Aspirin: The keep 'em in the kitchen drug

An analysis of data from clinical trials evaluating the effect of aspirin on preventing heart attacks suggests that the drug has sexist tendencies. Science be rocking the discrimination lately, eh?

Apparently aspirin is less effective at preventing non-fatal heart attacks in women relative to men. It has been suggested that this gender difference reflects a greater prevalence of aspirin resistance in women. Aspirin resistance refers to the reduced ability of aspirin to thin the blood (i.e. prevent the aggregation of platelets, which can lead to blood clot formation) in some unlucky people.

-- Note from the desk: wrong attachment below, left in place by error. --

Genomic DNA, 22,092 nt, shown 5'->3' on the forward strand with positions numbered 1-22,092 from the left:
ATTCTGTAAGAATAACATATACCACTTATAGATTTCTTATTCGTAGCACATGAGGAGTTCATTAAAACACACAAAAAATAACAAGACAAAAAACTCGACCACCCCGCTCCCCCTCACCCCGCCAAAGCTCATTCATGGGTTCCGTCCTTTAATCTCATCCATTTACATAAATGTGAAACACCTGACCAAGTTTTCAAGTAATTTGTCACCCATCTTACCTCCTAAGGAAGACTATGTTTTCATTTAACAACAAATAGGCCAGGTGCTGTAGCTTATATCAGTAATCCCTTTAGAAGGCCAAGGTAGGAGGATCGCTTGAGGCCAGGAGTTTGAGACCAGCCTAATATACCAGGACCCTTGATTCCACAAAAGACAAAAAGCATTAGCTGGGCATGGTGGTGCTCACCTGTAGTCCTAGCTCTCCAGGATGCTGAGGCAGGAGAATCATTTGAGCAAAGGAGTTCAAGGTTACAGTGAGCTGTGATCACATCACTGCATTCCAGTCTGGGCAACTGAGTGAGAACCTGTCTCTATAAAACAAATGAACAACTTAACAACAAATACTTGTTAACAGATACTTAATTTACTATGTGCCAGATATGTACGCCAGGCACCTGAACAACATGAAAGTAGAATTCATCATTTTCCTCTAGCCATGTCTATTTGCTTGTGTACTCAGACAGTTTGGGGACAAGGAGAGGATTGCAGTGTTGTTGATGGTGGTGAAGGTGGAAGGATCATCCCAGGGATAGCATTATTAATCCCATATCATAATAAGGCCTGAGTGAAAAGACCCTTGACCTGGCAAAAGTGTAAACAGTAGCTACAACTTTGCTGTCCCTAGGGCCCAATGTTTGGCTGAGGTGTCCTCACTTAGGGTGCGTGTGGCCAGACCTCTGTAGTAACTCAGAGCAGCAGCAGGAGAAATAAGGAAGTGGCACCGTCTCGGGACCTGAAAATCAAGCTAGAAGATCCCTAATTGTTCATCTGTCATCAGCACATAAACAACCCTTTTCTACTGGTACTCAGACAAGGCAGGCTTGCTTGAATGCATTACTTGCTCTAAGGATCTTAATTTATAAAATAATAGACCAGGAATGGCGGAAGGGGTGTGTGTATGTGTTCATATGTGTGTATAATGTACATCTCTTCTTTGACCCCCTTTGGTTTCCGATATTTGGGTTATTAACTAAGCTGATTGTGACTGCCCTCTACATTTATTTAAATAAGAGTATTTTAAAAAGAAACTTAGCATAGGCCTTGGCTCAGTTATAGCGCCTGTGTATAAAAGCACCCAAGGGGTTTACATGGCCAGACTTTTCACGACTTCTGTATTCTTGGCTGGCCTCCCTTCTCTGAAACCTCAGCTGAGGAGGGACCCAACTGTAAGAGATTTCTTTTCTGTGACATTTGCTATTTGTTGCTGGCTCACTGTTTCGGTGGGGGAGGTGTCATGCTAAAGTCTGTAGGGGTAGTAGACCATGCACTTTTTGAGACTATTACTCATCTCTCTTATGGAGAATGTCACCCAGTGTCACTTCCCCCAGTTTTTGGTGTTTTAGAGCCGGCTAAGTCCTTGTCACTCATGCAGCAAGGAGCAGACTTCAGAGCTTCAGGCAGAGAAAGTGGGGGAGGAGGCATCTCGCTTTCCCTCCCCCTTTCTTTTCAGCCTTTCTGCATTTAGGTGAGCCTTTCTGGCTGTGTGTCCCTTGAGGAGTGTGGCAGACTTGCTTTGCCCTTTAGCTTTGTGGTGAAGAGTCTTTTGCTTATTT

The less effective in the ladies thing might also have something to do with the fact that women who develop heart disease are typically older and have progressed further along with the disease at the time of diagnosis. The coronary vessels (the blood vessels that supply the heart muscle) are typically smaller in women compared to men, which might also have something to do with it.

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1 chemically inspired comments:

Anonymous said...

Reminds me of the opioid analgesic sex differences controversy.